Chile will begin debating whether to reform one of the world’s most restrictive abortion policies -- but don’t expect widespread legalization of the procedure.
President Michelle Bachelet said Wednesday that she would introduce legislation legalizing abortion in cases of rape, unviable pregnancies or in cases where the woman’s life is threatened, the local press reports.
“Periodically, we hear from the news about cases of women who get clandestine abortions that put their lives at risk and without doubt mark them with a painful, anguishing experience,” Bachelet said in a speech.
One such case took place two weeks ago, according to Agence France Presse. A 17-year-old girl went to a public hospital in the capital of Santiago with a potentially fatal hemorrhage. Upon noticing the that the young woman had aborted a pregnancy, the doctor called the police.
Chile is one of five countries that considers abortion a crime punishable with prison time, according to Chilean daily La Tercera. The other four are the Dominican Republic, Nicaragua, El Salvador and Malta.
In another widely publicized case last year, an 11-year-old who had been repeatedly raped over two years by her mother’s partner was prohibited from having an abortion, though the pregnancy endangered both the child and the fetus.
Then-President Sebastián Piñera, a conservative, opposed loosening restrictions on abortion and praised the girl for her “depth and maturity” when she said she would keep the baby. He made clear his opposition to Bachelet’s proposal shortly after her announcement, writing on Twitter: “It seems that there’s more care and worry about the well-being of pets than for the life and dignity of the children who have yet to be born.”
Parece que hay mas cuidado y preocupación por el bienestar de las mascotas, que por la vida y dignidad de los niños que estan por nacer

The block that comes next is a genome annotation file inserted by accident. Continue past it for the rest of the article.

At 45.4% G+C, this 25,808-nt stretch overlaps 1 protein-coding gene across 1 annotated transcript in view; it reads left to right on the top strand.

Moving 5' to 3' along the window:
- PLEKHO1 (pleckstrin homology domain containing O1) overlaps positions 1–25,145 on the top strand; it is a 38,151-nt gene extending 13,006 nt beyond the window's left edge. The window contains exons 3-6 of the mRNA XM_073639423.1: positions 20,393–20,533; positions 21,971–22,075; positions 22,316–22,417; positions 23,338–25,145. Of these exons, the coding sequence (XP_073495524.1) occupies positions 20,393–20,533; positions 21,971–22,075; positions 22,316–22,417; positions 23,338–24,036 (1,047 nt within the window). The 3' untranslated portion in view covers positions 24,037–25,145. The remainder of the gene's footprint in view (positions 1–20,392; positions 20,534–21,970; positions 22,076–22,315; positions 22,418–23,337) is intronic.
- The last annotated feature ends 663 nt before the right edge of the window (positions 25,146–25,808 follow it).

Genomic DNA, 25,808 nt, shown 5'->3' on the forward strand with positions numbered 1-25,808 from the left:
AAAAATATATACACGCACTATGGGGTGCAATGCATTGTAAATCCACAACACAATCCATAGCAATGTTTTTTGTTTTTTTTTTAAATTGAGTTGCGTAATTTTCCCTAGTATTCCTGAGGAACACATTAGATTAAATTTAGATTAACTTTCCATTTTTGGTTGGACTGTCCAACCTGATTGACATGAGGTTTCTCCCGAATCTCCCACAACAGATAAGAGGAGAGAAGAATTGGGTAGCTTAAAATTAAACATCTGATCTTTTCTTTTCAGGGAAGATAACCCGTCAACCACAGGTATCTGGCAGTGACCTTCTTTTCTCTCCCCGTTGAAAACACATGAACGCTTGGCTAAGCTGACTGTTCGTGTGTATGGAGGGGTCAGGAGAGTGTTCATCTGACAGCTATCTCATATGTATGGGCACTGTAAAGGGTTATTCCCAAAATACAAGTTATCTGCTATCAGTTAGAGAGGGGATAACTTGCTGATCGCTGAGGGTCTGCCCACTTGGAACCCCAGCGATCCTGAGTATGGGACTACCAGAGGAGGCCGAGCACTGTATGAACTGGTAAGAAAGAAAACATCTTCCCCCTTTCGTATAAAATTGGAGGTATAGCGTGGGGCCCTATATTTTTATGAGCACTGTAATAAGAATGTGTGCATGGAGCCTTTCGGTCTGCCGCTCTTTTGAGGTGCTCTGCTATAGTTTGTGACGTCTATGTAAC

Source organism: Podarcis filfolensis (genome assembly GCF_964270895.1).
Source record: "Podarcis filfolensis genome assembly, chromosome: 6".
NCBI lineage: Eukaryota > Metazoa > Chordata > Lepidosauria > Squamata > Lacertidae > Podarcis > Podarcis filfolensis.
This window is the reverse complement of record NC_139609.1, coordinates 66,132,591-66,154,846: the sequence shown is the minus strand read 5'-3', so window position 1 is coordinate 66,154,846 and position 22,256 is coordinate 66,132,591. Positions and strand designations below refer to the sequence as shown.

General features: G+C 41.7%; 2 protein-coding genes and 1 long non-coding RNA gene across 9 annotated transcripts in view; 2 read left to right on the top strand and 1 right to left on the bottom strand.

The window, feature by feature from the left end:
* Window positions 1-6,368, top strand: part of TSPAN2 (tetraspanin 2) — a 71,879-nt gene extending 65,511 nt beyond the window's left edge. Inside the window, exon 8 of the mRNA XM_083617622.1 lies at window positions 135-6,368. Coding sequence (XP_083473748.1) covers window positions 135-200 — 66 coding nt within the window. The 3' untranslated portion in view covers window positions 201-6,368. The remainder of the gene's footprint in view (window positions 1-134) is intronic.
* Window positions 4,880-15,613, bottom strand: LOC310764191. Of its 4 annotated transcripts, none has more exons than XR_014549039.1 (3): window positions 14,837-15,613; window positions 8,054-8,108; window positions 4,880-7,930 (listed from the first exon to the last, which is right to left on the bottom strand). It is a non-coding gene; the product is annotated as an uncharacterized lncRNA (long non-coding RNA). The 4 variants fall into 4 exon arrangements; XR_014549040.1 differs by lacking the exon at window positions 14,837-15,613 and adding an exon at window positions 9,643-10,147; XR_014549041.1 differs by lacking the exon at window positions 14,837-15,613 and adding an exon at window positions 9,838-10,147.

— Sebastian Piñera (@sebastianpinera) May 21, 2014
Abortion is largely restricted and often outright prohibited in Latin America, where Catholicism is the dominant religion and the church has historically held significant power. Some countries that forbid the procedure allow exceptions for women whose pregnancy resulted from rape or incest, or cases in which the pregnancy endangers the mother’s life.
But Chile retains a blanket prohibition. Abortion for medical reasons had been permitted in Chile until the country's government banned the practice entirely in 1989, as the rightwing military dictatorship headed by Augusto Pinochet came to a close.
Chile’s current president, Bachelet, is a medical doctor by profession. In her speech on Wednesday, she called for a “mature discussion” about the reality of abortion.
Some conservatives, like Carlos Larraín, who heads the rightwing National Renovation party, oppose reforming the abortion law to conform to worldwide standards.
“It’s possible that they’ll get the votes together, but I still have faith that many people who belong to the rational left and Christian democracy will vote against it,” Larraín said, according to La Tercera.
If the proposal were to become law, Chilean medical experts estimate that between 500 and 700 women could legally terminate pregnancies in cases where their lives or that of the fetus were endangered, La Tercera reports.
Chile became one of the last countries in the world to legalize divorce in 2004.
CORRECTION: An earlier version of this story incorrectly stated that the Pinochet government banned abortion entirely in 1973. In fact, the restrictions on abortion in cases of the endangerment of the mother's life were passed by the Pinochet government in 1989.